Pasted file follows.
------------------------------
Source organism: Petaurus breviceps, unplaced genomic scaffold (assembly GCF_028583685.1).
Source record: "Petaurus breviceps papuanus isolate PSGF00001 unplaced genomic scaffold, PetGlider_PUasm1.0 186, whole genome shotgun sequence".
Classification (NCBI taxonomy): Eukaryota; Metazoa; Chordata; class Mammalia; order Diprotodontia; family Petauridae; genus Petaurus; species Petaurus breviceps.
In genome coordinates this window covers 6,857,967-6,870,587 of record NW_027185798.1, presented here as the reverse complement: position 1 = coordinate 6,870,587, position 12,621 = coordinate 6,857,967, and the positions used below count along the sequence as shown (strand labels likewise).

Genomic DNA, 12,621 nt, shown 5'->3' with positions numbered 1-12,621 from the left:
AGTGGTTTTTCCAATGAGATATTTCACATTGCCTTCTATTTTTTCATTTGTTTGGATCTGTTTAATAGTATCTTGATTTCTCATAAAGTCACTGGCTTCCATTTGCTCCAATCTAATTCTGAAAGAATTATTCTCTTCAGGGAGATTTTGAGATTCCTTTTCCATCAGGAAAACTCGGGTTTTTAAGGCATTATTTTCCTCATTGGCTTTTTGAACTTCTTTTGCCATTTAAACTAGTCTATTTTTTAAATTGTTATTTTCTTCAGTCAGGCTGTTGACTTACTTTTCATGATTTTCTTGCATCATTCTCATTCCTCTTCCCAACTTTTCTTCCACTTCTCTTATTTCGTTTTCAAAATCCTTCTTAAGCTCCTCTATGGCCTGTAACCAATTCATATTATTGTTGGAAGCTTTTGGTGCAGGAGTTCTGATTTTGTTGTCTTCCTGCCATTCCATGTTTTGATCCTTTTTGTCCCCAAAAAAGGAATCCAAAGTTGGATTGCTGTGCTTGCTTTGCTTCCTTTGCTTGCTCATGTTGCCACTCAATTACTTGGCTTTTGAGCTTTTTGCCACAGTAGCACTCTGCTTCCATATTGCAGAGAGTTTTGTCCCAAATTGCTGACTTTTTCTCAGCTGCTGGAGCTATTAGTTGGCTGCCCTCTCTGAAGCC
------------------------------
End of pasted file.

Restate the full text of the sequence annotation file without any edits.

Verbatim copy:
Source organism: Petaurus breviceps, unplaced genomic scaffold (assembly GCF_028583685.1).
Source record: "Petaurus breviceps papuanus isolate PSGF00001 unplaced genomic scaffold, PetGlider_PUasm1.0 186, whole genome shotgun sequence".
Classification (NCBI taxonomy): Eukaryota; Metazoa; Chordata; class Mammalia; order Diprotodontia; family Petauridae; genus Petaurus; species Petaurus breviceps.
In genome coordinates this window covers 6,857,967-6,870,587 of record NW_027185798.1, presented here as the reverse complement: position 1 = coordinate 6,870,587, position 12,621 = coordinate 6,857,967, and the positions used below count along the sequence as shown (strand labels likewise).

Genomic DNA, 12,621 nt, shown 5'->3' with positions numbered 1-12,621 from the left:
AGTGGTTTTTCCAATGAGATATTTCACATTGCCTTCTATTTTTTCATTTGTTTGGATCTGTTTAATAGTATCTTGATTTCTCATAAAGTCACTGGCTTCCATTTGCTCCAATCTAATTCTGAAAGAATTATTCTCTTCAGGGAGATTTTGAGATTCCTTTTCCATCAGGAAAACTCGGGTTTTTAAGGCATTATTTTCCTCATTGGCTTTTTGAACTTCTTTTGCCATTTAAACTAGTCTATTTTTTAAATTGTTATTTTCTTCAGTCAGGCTGTTGACTTACTTTTCATGATTTTCTTGCATCATTCTCATTCCTCTTCCCAACTTTTCTTCCACTTCTCTTATTTCGTTTTCAAAATCCTTCTTAAGCTCCTCTATGGCCTGTAACCAATTCATATTATTGTTGGAAGCTTTTGGTGCAGGAGTTCTGATTTTGTTGTCTTCCTGCCATTCCATGTTTTGATCCTTTTTGTCCCCAAAAAAGGAATCCAAAGTTGGATTGCTGTGCTTGCTTTGCTTCCTTTGCTTGCTCATGTTGCCACTCAATTACTTGGCTTTTGAGCTTTTTGCCACAGTAGCACTCTGCTTCCATATTGCAGAGAGTTTTGTCCCAAATTGCTGACTTTTTCTCAGCTGCTGGAGCTATTAGTTGGCTGCCCTCTCTGAAGCC